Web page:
Europe’s deep appreciation for good food leaves no shortage of cities with thriving, dynamic food scenes. Here are 9 European cities for foodies that are making waves in the culinary circuit. How many have you been to? Let us know in the comments!
Considered by many to be the food capital of Europe, this Spanish Basque city has the second highest concentration of Michelin stars per square mile in the world after Kyoto. Travelers come from all over the globe to take vacations designed around dining in San Sebastián. Known for its pintxos restaurants, the Basque-equivalent of tapas or small plates are found primarily in the old quarter of the city. Don’t forget to throw your napkins on the floor when you’re done, though! It is a tradition and the dirtier the pintxos bar, the better they tend to be.
The city’s molecular gastronomy has caused quite a stir among food enthusiasts in recent years. San Sebastian restaurants like Arzak and Mugaritz serve dishes that play with the physical forms of the ingredients they are comprised of. Each patron receives edible art, ensuring a thought-provoking dining experience.
You could visit this city for a week and subsist solely off of street treats and market fare. Get a fast introduction to the Amsterdam food scene with a plate of cured herring from one of the city’s many herring carts or haringhandels. If it’s cooked fish you crave then try kibbeling, battered and deep fried white fish served with an herbed mayonnaise sauce. Add a cone of thick cut French fries known as patat or frites covered in mayonnaise and curry ketchup and you’ve got yourself a complete, albeit nutritionally void, meal. For dessert treat yourself to a stroopwaffel comprised of two thin waffles sandwiching a gooey layer of caramel, or some oliebollen, deep fried sweet dumplings dusted with powdered sugar.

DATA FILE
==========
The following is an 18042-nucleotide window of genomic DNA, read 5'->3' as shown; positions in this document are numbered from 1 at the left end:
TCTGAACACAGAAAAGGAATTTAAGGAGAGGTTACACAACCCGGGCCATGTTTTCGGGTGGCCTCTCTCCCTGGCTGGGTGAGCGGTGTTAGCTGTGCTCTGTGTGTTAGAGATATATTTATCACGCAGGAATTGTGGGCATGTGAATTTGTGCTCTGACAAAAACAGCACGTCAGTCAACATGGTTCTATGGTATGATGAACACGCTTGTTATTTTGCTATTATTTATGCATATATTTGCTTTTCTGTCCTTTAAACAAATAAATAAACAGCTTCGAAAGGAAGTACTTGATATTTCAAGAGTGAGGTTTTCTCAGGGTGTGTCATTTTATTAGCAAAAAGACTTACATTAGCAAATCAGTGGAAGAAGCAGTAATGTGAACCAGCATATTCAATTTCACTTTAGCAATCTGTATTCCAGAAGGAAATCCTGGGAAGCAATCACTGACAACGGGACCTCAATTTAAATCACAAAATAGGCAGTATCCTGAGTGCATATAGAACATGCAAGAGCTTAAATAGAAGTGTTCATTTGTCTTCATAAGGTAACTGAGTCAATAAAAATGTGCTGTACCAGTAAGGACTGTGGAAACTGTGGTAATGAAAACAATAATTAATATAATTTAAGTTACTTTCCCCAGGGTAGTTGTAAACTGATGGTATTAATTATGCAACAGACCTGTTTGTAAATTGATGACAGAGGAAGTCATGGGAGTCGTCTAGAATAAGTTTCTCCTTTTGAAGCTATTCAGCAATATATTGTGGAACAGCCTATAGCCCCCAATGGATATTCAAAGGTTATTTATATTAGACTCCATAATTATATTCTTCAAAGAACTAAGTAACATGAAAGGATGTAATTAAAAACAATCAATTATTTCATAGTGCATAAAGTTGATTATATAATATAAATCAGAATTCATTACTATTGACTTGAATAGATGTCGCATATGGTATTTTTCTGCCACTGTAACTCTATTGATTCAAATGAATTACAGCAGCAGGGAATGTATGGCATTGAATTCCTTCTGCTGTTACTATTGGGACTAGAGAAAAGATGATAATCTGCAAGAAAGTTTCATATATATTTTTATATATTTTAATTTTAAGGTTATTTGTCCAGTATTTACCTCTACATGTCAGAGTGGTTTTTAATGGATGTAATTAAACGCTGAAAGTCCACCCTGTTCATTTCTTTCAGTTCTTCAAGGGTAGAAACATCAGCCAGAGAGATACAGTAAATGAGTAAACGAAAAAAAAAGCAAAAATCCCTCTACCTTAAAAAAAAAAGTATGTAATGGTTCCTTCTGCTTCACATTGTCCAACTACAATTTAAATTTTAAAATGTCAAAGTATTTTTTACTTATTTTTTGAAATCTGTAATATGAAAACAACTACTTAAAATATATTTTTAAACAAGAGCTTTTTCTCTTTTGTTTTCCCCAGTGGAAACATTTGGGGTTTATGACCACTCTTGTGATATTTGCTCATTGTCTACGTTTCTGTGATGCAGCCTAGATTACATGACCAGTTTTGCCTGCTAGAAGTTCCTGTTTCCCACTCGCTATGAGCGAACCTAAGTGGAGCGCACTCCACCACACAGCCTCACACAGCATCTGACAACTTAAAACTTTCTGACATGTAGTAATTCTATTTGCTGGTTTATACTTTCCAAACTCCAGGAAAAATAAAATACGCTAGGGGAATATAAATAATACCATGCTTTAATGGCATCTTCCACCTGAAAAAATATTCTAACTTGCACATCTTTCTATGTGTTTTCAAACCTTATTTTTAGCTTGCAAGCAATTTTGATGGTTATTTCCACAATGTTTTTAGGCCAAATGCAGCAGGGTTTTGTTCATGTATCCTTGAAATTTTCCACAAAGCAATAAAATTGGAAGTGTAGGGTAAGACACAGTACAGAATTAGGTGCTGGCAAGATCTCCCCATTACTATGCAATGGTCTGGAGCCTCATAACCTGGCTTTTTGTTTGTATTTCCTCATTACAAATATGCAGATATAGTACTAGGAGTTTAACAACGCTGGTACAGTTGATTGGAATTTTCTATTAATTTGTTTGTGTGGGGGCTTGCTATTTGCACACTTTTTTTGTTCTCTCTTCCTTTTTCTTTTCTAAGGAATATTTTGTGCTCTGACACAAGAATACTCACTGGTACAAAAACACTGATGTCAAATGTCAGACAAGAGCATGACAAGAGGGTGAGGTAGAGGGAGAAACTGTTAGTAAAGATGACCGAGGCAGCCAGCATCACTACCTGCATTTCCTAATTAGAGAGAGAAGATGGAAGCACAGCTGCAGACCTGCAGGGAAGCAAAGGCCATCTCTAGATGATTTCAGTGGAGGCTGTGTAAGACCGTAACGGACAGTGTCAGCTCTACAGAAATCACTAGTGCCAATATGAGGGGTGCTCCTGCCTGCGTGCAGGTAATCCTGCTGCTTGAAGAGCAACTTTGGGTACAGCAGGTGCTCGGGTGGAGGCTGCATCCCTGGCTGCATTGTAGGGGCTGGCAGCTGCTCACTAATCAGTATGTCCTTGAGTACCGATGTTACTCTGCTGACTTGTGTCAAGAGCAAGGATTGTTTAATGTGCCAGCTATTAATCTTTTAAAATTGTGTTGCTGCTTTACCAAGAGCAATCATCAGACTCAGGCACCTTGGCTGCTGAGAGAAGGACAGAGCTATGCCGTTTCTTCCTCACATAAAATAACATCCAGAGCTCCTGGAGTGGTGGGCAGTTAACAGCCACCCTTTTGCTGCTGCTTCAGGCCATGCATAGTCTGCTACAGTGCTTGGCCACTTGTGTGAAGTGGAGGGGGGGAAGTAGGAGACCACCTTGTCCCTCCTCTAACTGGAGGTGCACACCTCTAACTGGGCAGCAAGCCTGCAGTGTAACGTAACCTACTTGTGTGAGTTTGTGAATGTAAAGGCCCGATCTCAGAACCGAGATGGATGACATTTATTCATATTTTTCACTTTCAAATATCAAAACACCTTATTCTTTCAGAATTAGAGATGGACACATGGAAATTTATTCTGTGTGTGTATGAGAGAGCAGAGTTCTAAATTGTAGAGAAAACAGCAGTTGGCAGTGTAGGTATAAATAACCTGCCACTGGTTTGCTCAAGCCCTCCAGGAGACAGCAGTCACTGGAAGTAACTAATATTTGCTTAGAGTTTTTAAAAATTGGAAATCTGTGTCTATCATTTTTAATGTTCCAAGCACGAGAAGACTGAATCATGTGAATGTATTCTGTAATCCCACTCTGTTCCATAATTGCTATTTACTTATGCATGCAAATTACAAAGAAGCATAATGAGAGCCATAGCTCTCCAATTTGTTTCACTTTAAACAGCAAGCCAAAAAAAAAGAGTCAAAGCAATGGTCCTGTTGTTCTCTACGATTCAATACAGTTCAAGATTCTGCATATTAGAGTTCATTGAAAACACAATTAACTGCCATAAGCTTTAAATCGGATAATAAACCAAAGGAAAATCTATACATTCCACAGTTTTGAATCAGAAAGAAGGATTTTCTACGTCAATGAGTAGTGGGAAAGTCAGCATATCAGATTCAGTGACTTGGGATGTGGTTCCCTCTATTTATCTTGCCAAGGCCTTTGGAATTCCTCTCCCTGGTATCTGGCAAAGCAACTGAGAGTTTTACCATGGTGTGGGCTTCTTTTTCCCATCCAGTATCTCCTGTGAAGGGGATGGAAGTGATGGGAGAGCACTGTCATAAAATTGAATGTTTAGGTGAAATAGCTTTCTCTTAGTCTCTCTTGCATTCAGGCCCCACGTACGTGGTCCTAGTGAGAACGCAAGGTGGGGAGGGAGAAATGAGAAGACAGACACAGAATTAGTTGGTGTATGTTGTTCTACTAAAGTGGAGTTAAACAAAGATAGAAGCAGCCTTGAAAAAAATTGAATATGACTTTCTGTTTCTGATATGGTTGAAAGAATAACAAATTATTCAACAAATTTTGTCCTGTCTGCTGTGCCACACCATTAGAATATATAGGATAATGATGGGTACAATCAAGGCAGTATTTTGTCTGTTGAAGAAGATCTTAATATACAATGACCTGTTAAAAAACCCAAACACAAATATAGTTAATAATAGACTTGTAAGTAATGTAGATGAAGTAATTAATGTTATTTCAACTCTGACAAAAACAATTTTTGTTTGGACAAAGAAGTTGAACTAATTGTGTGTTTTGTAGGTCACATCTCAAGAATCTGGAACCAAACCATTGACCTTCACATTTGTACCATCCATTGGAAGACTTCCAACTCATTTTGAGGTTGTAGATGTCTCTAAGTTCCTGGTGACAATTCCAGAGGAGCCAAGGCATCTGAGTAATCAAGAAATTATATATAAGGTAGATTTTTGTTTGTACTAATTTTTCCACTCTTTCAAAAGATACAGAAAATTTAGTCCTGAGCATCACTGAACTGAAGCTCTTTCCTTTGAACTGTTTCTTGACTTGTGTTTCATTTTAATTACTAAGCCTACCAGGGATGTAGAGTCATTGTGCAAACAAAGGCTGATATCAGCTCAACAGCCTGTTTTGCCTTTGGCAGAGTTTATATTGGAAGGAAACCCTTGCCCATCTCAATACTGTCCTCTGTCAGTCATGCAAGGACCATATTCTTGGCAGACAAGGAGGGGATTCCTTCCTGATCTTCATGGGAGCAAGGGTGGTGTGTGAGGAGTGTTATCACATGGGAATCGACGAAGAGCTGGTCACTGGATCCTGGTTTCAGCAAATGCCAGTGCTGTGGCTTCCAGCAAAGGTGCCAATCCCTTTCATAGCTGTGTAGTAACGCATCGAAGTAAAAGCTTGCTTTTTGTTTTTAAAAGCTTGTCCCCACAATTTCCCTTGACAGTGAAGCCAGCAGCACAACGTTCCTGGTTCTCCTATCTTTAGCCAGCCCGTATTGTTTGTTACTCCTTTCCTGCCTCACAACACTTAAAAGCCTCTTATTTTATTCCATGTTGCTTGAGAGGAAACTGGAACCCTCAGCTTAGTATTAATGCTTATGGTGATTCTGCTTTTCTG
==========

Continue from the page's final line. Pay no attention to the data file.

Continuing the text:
Even if you’ve been to Paris a dozen times, you can always find another brasserie, patisserie, or boulangerie to explore. If you’re looking to dine in a Parisian institution however, Benoit is an excellent choice. The only Parisian bistro to receive a Michelin star, this restaurant dates back to 1912. Experience classics like pâté, escargots, and boeuf bordelaise.
When the multitudes of dining options overwhelm you, why not pack a gourmet picnic in the park? Stop into Claus, a beloved Parisian gourmet grocery and café on rue Jean-Jacques Rousseau, then make your way over to the gardens at the Palais Royal for an open air brunch.
Fans of German food will probably be familiar with the Berlin street dish of currywurst, or sausage with ketchup and curry powder, but the city is teeming with refined and inventive eateries renowned the world over. Those chasing Michelin stars will find their happy place at restaurants like Facil, Reinstoff, and Weinbar Rutz. More recent additions to the scene include the Berlin chapter of Soho House’s the Store Kitchen, sophisticated Nordic offerings at dóttir, and an upscale carbohydrate heaven at Standard Pizza.
Beyond the classic and the modern, Berlin features food from all over the world. Visitors will find large offerings of Turkish, Vietnamese, Indian, and Thai restaurants, to name just a few.
You may not be able to picture Georgian cuisine off the top of your head but think warm, freshly baked breads, tender roasted meats, dried fruit leathers, ample use of walnuts, and roasted vegetable dishes to give ratatouille a run for its money. Famous dishes include khachapuri, bread baked with cheese in the shape of a boat and often topped with butter and a raw egg, and khinkali, Georgia’s take on a meat-filled dumpling.